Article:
An Occasional Thought...

An infrequent take on WordPress, WooCommerce, and the web.

February 5, 2013
Generally speaking, Drupal does a great job of letting you bulk update content settings across your site. And where core falls short, usually a module called Views Bulk Operations (VBO) jumps in to save the day. But recently I needed a way to bulk update comment settings. I have a side project where I set commenting to be closed for a content type that I ultimately needed to open commenting on. I searched for a while, even giving VBO a run, but it doesn’t provide the ability to update comment settings. Unfortunately, there’s no module, so the next best thing was to update rows in the database manually. There are a couple places where rows need to be updated, so here’s the fastest and easiest way to update comment settings in the database. WARNING: While this is a fairly simple process, if you do not know what you are looking at in the database, this can be a very bad idea!
December 4, 2012
CSS-only ribbons are a popular effect. Sometimes you need a triangle that will make it look as though your element is wrapping in from the left, sometimes the right, and sometimes both. Below are a few snippets to help quickly create these little triangles to create the ribbon effect you desire. We will be using the :before and :after pseudo-elements to achieve this effect, so you will be limited to 2 triangles per element. Pseudo-element browser support for these is as follows: IE8+, Firefox, Chrome, Safari, Opera.
December 3, 2012
Let’s face it, we only type a password correctly about 50% of the time. And when you hit that wrong letter, you erase the entire password and start over. If you’re a fan of XKCD’s method for creating secure passwords, that’s a lot of letters to erase to start over! So why not make the password visible by default? When’s the last time someone was creeping over your shoulder to see your password? What if we create an option to hide the letters still if someone is nearby? Let’s do that with some simple jQuery!
October 8, 2012
Let’s face it, unordered and ordered lists are boring. As web designers, we’ve spent a good bit of time finding ways to make them not look like lists. But sometimes we DO want them to look like a list. Unfortunately, we’re generally stuck with the discs, circles, numbers, and roman numerals available across browsers. If you’re feeling a bit more adventurous, you might even give that list item a background image and some padding for a custom bullet. But with the introduction of retina displays over the last couple years, those just aren’t looking as great any more. What if we used some CSS and the content attribute though to add some vector (it’s just a font) bullets?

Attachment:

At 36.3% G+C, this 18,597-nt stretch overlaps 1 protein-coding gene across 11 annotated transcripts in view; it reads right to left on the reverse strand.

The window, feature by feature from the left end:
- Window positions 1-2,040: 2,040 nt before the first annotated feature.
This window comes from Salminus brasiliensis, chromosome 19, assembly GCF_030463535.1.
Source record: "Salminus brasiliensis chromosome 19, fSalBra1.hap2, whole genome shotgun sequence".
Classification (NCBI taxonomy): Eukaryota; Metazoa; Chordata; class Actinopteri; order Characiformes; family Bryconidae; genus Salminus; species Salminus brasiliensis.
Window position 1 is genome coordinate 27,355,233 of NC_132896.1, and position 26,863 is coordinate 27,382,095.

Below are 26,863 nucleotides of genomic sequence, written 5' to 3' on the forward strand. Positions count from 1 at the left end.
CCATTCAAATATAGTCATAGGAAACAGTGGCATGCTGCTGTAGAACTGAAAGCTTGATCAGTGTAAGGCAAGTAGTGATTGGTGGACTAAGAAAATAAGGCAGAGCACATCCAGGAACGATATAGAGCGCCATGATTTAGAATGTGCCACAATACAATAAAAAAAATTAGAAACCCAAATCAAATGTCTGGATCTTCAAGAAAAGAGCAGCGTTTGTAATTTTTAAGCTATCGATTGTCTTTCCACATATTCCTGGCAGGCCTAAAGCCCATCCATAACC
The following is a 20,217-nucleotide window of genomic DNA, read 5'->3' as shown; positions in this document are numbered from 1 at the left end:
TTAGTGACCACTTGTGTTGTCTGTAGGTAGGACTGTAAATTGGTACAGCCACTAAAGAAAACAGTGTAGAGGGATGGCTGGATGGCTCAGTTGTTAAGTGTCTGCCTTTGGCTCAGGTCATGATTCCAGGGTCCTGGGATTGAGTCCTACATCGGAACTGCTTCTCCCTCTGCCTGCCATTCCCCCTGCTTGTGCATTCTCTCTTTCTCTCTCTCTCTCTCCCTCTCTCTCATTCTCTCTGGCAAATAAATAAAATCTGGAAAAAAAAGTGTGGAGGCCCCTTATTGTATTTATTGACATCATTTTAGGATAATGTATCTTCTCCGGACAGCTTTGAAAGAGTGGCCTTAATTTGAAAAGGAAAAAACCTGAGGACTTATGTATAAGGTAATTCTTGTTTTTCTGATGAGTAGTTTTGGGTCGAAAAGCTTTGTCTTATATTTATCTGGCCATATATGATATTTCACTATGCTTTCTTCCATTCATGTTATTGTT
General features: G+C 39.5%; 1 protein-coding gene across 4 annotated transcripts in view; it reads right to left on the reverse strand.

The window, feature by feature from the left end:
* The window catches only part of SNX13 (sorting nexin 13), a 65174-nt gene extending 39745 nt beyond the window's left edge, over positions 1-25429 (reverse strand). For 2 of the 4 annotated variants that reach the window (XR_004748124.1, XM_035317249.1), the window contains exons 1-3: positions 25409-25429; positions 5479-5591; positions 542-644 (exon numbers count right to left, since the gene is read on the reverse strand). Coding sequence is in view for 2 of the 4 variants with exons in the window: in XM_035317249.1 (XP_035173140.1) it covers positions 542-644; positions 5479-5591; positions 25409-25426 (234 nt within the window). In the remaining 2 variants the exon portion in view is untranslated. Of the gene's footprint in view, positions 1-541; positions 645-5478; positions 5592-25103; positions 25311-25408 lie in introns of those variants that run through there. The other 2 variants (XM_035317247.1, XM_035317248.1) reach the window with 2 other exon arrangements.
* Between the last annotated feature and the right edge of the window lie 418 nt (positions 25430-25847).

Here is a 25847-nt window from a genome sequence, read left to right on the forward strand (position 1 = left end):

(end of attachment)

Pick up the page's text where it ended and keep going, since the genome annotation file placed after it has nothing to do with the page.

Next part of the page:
July 7, 2012
If you’re collecting simple data from users in Drupal, like from a contact form, chances are you’re using the Webform module. The Webform module is a great way to collect this information, but it doesn’t generate the prettiest forms. Furthermore, support for HTML5 form features, like the placeholder attribute, are currently lacking. To solve this problem, I decided to call on jQuery, which you’re probably already using and comes bundled with Drupal. The Objective What we ultimately want to accomplish is placing the field label in the field as the placeholder attribute text. We will then remove the label from view for the sake of reducing redundancy. Finally, we’ll implement a check to see whether the browser supports the placeholder attribute and only run the function if it does. While our code will easily be changed to suit each project, we’ll look at turning all of this code into a jQuery plugin in a future lesson. See the Demo